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    • Jim Wheeler says:

      You still don’t get it, Anson. Or maybe you do, I’m not sure. I don’t see what this has to do with EMTALA because the bill was paid.

      I’ve never had a kidney stone but from what I read they are treated these days with ultrasound in a few hours on an outpatient basis, and probably with a machine that’s been paid-for many times over. So why the hell should that have cost $4,000? Maybe that’s your point – I hope it is – but if so, you’re preaching to the choir. The Brill report addresses just that – not who pays nor how to raise the money to pay but the more important question of WHY (at the risk of SHOUTING back at you) the costs of healthcare are so unreasonably HIGH. Your example is a good illustration of Brill’s other point too: NOBODY shops for healthcare! The capitalism marketplace does NOT apply – when you are in “agony” you do not shop around. There is only one way to deal with the problem sanely and that is to banish the chargemaster and have government control the costs. Read the report.

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  7. ansonburlingame says:

    When I support your views you tell me I don’t get it!!!

    EMTALA is a joke, a very expensive joke. So is “free HC for all” a joke as well. SOMEBODY must pay and the problem we confront today is NO ONE wants to be “somebody”, rich, poor or inbetween.

    It is the previous point made by me, NO ONE wants to pay for Medicare either, all of the money needed to pay for it. So we duck the issue and borrow from ….. to pay for Medicare alone.

    Now you tell me. HOW LONG can that go on as it has been “going on” since around 1965!!!

    But in your pleas for HC for All Americans you won’t even tell me how to pay for Medicare and seem to just want to pile on more and more government backed HC costs with NO ONE stepping up to the plate to PAY FOR THEM.

    I would add, now watch the public reaction to ACA in 2014 once “someone” starts “paying for” at least more (but certainly not all) HC costs. By 2016 MAYBE Americans will have figured out more details of “what is in that bill” once they start writing checks. SOMEDAY, chickens do indeed come home to roost.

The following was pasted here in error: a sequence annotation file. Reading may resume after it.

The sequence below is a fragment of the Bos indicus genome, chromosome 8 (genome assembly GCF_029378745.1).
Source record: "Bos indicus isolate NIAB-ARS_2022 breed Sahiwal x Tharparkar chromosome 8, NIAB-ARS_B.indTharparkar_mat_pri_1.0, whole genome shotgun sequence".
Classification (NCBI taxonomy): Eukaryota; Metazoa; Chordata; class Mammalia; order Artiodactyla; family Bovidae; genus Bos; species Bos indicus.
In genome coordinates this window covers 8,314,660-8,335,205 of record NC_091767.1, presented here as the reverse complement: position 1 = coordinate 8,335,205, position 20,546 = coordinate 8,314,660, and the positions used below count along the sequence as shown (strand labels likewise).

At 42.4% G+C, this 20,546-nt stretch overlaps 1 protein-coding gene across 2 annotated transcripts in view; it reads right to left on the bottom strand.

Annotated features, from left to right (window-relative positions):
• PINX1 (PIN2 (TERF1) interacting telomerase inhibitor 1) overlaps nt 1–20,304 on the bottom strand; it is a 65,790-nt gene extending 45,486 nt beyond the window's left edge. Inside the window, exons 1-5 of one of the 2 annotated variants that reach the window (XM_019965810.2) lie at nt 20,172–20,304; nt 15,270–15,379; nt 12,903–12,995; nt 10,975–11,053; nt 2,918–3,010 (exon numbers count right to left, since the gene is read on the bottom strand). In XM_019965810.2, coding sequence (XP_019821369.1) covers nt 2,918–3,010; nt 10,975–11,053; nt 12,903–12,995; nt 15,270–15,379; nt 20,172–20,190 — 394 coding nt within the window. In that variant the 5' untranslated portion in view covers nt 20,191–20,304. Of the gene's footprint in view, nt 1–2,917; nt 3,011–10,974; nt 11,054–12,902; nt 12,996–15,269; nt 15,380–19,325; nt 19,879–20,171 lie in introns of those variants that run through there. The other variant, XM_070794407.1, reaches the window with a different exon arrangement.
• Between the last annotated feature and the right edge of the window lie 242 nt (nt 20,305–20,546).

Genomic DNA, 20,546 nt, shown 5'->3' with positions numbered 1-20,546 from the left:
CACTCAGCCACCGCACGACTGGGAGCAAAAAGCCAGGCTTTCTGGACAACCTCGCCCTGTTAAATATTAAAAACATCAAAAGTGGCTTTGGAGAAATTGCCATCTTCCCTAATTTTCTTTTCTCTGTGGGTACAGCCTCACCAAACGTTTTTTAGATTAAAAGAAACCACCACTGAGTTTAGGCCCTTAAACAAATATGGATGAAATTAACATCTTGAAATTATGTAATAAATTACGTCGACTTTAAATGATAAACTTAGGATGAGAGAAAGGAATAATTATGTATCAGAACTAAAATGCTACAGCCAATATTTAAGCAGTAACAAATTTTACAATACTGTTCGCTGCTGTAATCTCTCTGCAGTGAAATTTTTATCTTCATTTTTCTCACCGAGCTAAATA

Anson

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    • Jim Wheeler says:

      I said I wasn’t sure whether you get it because your comment wasn’t clear.

      Yes, Anson, I agree that EMTALA is bad law, and that’s because it amounts to an unfunded mandate, a huge one, and yes, there is and always will be a resistance on the part of the public to pay for public programs like Medicare. But that doesn’t mean they can’t or won’t – the success of Social Security and, yes, Medicare itself, is proof that it can happen. But it is disingenuous to imply that Democrats want it for “free”, something you hammer on incessantly. That just isn’t true, it’s a straw man argument. I challenge you to cite one single instance where I or Duane have advocated not paying for it.

      One point made very well in the Brill report and one I have often made is that the cost of American healthcare can be halved, or better, by adopting some form of government system for everyone. The political challenge, one Congress is so far unwilling to meet, is to convince the body politic that it’s in their best interest to do that, and to pay for it.

      Have you read the report? It takes about an hour or hour and a half of dedicated reading. Are you up to it?

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  8. ansonburlingame says: